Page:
Van Zee argues that because the pleadings do not include his release forms, the district court's reliance on them converted Hanson's motion to dismiss into a motion for summary judgment, without permitting him the opportunity to respond. "If, on a motion under Rule 12(b)(6) . . . , matters outside the pleadings are presented to and not excluded by the court, the motion must be treated as one for summary judgment under Rule 56." FED.R.CIV.P.12(d). "All parties must be given a reasonable opportunity to present all the material that is pertinent to the motion." Id."[C]onstructive notice that the court intends to consider matters outside the complaint can be sufficient." Country Club Estates, L.L.C. v. Town of Loma Linda, 213 F.3d 1001, 1005 (8th Cir. 2000). "Consideration of matters outside the pleading is harmless where the nonmoving party had an adequate opportunity to respond to the motion and material facts were neither disputed nor missing from the record." BJC Health Sys. v. Columbia Gas Co., 348 F.3d 685, 688 (8th Cir. 2003) (internal quotation omitted).

Van Zee had (at least) constructive notice that the district court intended to consider matters outside the complaint when the court, by memorandum to counsel in August 2009, requested copies of any release forms Van Zee signed when enlisting in the Army. Van Zee's counsel responded, forwarding copies of Van Zee's signed forms. The court dismissed Van Zee's complaint in February 2010. Van Zee had an adequate opportunity to respond to the motion.

According to Van Zee, the district court deprived him of the opportunity to dispute whether Hanson received a copy of the release, and if so, the legal effect of it. While these issues might affect whether Hanson committed a common-law tort or violated South Dakota law, they have no effect on whether she violated Van Zee's Fourteenth Amendment rights. To demonstrate a breach of privacy amounting to a constitutional violation, Van Zee must allege facts showing a legitimate expectation that his juvenile records would not be disclosed to the recruiter. Van Zee does not dispute that he told the recruiter he had a juvenile record and signed forms requesting the release of his juvenile records to the recruiter. The undisputed facts indicate Van Zee expected his juvenile records to be disclosed as part of his background check. Any Rule 12(d) error committed by the district court was harmless. Cf. Ginsburg v. InBev NV/SA, 623 F.3d 1229, 1236 (8th Cir. 2010) (affirming judgment on the pleadings where, regardless of any Rule 12(d) violation, "no amount of additional Rule 56 procedure would cure" the flaw in plaintiff's case).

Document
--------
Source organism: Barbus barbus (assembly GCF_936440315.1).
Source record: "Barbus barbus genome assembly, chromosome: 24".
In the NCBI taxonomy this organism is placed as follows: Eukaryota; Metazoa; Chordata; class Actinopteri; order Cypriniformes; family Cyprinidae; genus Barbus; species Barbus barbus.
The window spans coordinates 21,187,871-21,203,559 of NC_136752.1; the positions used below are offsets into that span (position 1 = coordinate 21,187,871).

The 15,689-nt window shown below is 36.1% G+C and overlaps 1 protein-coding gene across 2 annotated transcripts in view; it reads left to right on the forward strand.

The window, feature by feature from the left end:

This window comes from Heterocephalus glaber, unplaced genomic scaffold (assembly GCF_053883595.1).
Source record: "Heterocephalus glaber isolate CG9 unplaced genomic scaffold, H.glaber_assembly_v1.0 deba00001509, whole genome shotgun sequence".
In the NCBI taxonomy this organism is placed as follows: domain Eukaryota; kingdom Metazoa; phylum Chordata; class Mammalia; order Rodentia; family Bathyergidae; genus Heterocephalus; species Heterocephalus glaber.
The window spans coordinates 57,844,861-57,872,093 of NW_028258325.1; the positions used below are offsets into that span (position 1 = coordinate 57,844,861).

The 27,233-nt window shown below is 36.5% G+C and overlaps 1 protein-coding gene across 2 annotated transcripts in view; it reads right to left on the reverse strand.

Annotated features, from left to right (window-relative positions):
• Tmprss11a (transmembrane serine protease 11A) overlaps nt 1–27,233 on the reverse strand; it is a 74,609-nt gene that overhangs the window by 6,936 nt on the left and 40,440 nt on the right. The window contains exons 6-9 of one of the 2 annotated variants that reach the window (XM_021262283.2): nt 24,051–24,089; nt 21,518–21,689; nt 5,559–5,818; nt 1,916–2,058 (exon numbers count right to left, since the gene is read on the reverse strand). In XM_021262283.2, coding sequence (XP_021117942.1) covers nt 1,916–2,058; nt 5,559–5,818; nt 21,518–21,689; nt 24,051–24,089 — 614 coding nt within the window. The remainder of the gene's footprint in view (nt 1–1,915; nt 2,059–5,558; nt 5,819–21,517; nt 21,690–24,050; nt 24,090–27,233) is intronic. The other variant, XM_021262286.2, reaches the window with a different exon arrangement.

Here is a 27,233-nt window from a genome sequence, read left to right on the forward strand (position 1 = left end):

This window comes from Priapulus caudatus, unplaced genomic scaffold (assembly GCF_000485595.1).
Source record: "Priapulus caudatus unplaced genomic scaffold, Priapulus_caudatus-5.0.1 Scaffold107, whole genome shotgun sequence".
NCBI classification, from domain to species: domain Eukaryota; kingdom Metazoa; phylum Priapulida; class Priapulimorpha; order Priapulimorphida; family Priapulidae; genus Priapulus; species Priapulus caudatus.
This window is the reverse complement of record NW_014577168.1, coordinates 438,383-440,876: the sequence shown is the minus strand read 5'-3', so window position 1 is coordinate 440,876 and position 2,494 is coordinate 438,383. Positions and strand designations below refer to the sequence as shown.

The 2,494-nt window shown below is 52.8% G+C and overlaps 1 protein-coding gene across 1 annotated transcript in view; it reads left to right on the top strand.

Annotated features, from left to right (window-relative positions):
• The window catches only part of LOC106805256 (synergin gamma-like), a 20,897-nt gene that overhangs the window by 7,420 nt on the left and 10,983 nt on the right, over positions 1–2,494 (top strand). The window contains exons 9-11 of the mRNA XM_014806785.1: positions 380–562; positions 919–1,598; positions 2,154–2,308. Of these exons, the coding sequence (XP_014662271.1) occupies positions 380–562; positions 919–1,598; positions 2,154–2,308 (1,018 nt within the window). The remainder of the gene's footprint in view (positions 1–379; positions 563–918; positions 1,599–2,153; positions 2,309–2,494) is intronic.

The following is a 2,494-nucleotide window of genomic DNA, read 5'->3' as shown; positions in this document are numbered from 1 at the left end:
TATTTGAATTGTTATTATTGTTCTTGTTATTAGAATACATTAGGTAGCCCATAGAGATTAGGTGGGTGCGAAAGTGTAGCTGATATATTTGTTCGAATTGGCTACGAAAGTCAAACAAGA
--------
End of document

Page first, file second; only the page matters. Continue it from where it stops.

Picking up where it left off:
Van Zee also claims a due process property interest in the continued confidentiality of his juvenile records because South Dakota law prohibits disclosure of juvenile records except in limited circumstances. See Town of Castle Rock v. Gonzales, 545 U.S. 748, 756 (2005) (explaining that a due process property interest is an entitlement "created and . . . defined by . . . understandings that stem from an independent source such as state law.") (internal quotation omitted). Van Zee cites Soucie v. County of Monroe, 736 F. Supp. 33 (W.D.N.Y. 1990), which recognized a privacy right in juvenile records that were protected by state law. Soucie acknowledged, however, that the plaintiffs' privacy claim "depends upon whether the plaintiff had a reasonable expectation of privacy in the information." Soucie, 736 F. Supp. at 36. Van Zee had no such expectation, because, unlike the plaintiffs in Soucie,he requested that his juvenile records be disclosed. This court need not determine whether Van Zee had a property interest in the confidentiality of his juvenile records, because he waived any interest he might have had.

The judgment of the district court ...